Cemetery at the edge of Romney, West Virginia by John Vachon for the FSA.

Cemeteries stand in cities throughout the world as memento mori -- monuments reminding us of our own mortality. Intensely loaded with religious symbology and cultural allegory through their design, these places often represent the values of a place most clearly. The character of the cemetery runs the gamut from touching intimacy to cold and unsettling monumentalism. Whatever the scale, however, the immense labor needed to build and maintain cemeteries is always owed to the eternal human desire to be remembered after death. Whether this desire for immortality represents mankind's philosophical need to detach from natural processes remains debatable, but it has led to the development of an architecture that outlasts culture and it is the cause for the underutilization of significant tracts of land today.

Throughout the twentieth century there have been frequent calls to re-envision the methods and rituals with which we take leave of our dead. The most significant shift has been the gradual progression towards acceptance of cremation. While we take this method for granted now, it has only become an option within the past fifty years. Many of those who crusaded for cremation saw it as a more dignified method of interment. As the twentieth century began, popular culture became obsessed with strategies of mummification and preservation which have continued into the current interest in cryogenic freezing. As Unitarian Rev. Thomas R. Slicer was quoted in a 1921 study by S. Adolphus Knopf1:

“Nothing seems to me to be a more direct affront to nature than hermetically to seal up a human body and then place it in the ground, as though one defied nature to have access to which belongs in it: -- Unitarian Rev. Thomas R. Slicer in Knopf, S. Adolphus. “Cremation Versus Burial--A Plea for More Sanitary and More Economical Disposition of Our Dead,” New York: American Public Health Association, 1921.

This statement marks an early challenge to the egotistical desires to preserve human remains in perpetuity. If mortality has proved incompatible with productivity driven modern culture, then cemeteries exist as a precarious third space.

Beyond the effect that cultural changes have had on cemeteries, modern life also conspires to reduce their importance. As globalization has increased mobility, the bond between the living and their ancestors is frequently severed by distance, time and culture. The historical ideal of a cemetery is represented above in the image by John Vachon; cemeteries were steeped in place and personal history and represented an axis mundi between settled inhabitants and their ancestors. With a distinct minority of the population entertaining any expectation of spending their lives near their birthplace cemeteries cannot fulfill the same social role they once did. The extreme result of mobility has been frequent abandonments and derelictions of burial grounds as descendants lose touch and funeral societies die off. 2.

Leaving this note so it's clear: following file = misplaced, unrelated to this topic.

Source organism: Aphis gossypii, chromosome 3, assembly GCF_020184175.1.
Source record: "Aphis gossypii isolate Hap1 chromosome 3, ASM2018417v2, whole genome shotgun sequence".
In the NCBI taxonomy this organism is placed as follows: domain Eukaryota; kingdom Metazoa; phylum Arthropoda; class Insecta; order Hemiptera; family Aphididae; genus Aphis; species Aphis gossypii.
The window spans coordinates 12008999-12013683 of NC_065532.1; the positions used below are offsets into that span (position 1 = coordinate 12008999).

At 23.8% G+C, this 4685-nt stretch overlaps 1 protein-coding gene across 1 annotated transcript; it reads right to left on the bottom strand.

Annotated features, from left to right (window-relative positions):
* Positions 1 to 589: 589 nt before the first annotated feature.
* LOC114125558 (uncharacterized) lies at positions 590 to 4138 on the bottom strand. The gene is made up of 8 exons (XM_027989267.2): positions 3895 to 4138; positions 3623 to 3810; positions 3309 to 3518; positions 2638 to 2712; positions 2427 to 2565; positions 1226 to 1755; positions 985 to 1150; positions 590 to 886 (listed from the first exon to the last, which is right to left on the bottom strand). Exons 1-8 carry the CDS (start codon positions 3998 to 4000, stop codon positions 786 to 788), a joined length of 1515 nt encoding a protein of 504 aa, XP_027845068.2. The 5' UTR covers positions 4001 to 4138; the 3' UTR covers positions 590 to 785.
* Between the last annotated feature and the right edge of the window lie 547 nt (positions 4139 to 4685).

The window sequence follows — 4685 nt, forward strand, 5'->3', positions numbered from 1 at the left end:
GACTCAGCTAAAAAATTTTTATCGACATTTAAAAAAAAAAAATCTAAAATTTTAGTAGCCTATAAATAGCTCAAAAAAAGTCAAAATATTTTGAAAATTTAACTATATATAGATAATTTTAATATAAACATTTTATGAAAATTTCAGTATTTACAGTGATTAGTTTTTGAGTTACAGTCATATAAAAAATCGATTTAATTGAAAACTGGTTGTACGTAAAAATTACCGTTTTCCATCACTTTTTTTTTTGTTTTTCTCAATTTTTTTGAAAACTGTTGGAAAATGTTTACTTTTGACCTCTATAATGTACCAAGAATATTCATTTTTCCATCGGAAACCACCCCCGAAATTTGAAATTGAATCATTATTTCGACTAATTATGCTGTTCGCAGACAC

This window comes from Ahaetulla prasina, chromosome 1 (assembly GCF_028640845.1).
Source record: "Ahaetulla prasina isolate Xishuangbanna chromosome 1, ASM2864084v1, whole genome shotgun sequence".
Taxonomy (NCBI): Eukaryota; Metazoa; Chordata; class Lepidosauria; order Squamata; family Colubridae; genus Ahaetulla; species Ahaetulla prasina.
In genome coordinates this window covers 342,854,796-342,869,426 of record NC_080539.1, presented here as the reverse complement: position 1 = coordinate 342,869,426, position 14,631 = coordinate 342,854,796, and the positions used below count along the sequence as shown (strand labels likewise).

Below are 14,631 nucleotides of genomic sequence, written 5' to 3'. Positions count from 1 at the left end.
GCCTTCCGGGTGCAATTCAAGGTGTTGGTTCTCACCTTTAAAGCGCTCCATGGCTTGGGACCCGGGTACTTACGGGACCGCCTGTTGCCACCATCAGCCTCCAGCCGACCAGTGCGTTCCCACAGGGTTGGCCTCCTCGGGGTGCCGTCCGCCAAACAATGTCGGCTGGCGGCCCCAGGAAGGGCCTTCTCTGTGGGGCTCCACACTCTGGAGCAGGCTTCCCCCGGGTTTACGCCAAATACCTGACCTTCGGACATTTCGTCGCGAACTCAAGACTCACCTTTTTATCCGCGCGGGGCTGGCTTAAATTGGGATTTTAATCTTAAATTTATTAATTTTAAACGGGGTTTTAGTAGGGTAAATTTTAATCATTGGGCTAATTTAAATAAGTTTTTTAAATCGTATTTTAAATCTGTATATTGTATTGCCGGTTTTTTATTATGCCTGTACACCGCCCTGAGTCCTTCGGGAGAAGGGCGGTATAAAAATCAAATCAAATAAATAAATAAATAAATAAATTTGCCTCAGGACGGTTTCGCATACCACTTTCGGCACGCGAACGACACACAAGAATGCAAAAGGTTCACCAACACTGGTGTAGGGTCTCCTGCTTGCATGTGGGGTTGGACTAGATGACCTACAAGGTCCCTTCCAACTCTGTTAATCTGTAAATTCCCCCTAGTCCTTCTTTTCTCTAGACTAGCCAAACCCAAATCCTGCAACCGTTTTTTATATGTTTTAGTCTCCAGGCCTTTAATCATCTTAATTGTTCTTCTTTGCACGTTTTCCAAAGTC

Headstone at Old St. Marcus Cemetery Park, St. Louis. Photo by author.

In addition to the dereliction of cemeteries, widely dispersed cemeteries decentralize land use and facilitate sprawl. The difficulty of assembling urban land forced the modern cemetery to the periphery of urbanized areas. Today many cities are constrained by a noose of cemeteries and floundering golf courses. In St. Louis County both cemeteries and golf courses were developed outside city limits along interurban streetcar lines for ease of access. This has led to a clustering of such facilities near St. Charles Rock Road and along Gravois/Hampton. Many of these cemeteries are faltering and several have been cited for questionable practices or have fallen into default. The most striking example of this phenomenon is Old St. Marcus cemetery at 6638 Gravois Rd. Old St. MArcus was founded in 1856 by the congregation of the St. Marcus German Evangelical Church. Only around 3,000 of the 19,500 burials were provided for under perpetual care. The cemetery was succeeded by New St. Marcus cemetery in 1896 and was defunct by the 1950's. It was abandoned for almost thirty years leading to intense vandalism, crime, and rumors of grave robbing. By the late 1970's the weeds in the cemetery was completely overgrown and the city seized it for a park. What few headstones were left were stacked into walls and the grounds today are an eerily empty park punctuated by remaining gravestones that frame views of an adjacent public pool.
Old St. Marcus Cemetery Park. Photograph by author.

As Julia Levitt wrote at "The next time you're waiting at an intersection, look around and imagine how much of the built (and furnished) environment stands empty and unused at any given time.”3 This examination should be applied to all land uses. Can we devise alternative uses for these overlooked cemetery spaces? Can we reutilize them or redevelop them to spur greater density and increase transit feasibility outside urban cores and in postwar suburbs?

The next part of this series will deal with a vision for redeveloping cemeteries as part of a sustainable infrastructure network.